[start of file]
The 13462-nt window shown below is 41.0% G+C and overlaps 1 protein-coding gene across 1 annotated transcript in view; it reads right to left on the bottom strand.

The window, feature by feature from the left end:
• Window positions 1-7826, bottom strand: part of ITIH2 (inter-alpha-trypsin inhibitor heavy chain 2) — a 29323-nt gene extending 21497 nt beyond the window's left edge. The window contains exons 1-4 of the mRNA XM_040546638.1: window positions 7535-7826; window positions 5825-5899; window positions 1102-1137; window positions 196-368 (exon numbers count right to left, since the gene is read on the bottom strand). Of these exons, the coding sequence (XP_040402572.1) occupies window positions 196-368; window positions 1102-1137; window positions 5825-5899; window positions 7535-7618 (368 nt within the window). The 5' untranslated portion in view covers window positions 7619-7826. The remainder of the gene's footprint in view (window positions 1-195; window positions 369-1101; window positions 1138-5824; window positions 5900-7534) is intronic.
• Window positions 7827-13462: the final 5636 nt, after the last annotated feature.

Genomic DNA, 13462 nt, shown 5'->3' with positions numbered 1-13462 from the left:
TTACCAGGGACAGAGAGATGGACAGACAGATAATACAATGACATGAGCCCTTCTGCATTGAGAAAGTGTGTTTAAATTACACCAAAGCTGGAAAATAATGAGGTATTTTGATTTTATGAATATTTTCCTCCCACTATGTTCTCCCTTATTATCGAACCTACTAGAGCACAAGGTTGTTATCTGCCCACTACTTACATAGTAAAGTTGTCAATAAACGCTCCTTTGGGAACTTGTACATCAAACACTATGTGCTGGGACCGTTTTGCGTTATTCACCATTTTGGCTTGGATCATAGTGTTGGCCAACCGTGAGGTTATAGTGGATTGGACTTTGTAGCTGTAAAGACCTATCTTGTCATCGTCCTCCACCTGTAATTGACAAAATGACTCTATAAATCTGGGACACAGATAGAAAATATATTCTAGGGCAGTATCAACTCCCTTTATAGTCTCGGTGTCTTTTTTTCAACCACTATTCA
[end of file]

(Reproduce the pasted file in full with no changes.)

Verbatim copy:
The 13462-nt window shown below is 41.0% G+C and overlaps 1 protein-coding gene across 1 annotated transcript in view; it reads right to left on the bottom strand.

The window, feature by feature from the left end:
• Window positions 1-7826, bottom strand: part of ITIH2 (inter-alpha-trypsin inhibitor heavy chain 2) — a 29323-nt gene extending 21497 nt beyond the window's left edge. The window contains exons 1-4 of the mRNA XM_040546638.1: window positions 7535-7826; window positions 5825-5899; window positions 1102-1137; window positions 196-368 (exon numbers count right to left, since the gene is read on the bottom strand). Of these exons, the coding sequence (XP_040402572.1) occupies window positions 196-368; window positions 1102-1137; window positions 5825-5899; window positions 7535-7618 (368 nt within the window). The 5' untranslated portion in view covers window positions 7619-7826. The remainder of the gene's footprint in view (window positions 1-195; window positions 369-1101; window positions 1138-5824; window positions 5900-7534) is intronic.
• Window positions 7827-13462: the final 5636 nt, after the last annotated feature.

Genomic DNA, 13462 nt, shown 5'->3' with positions numbered 1-13462 from the left:
TTACCAGGGACAGAGAGATGGACAGACAGATAATACAATGACATGAGCCCTTCTGCATTGAGAAAGTGTGTTTAAATTACACCAAAGCTGGAAAATAATGAGGTATTTTGATTTTATGAATATTTTCCTCCCACTATGTTCTCCCTTATTATCGAACCTACTAGAGCACAAGGTTGTTATCTGCCCACTACTTACATAGTAAAGTTGTCAATAAACGCTCCTTTGGGAACTTGTACATCAAACACTATGTGCTGGGACCGTTTTGCGTTATTCACCATTTTGGCTTGGATCATAGTGTTGGCCAACCGTGAGGTTATAGTGGATTGGACTTTGTAGCTGTAAAGACCTATCTTGTCATCGTCCTCCACCTGTAATTGACAAAATGACTCTATAAATCTGGGACACAGATAGAAAATATATTCTAGGGCAGTATCAACTCCCTTTATAGTCTCGGTGTCTTTTTTTCAACCACTATTCA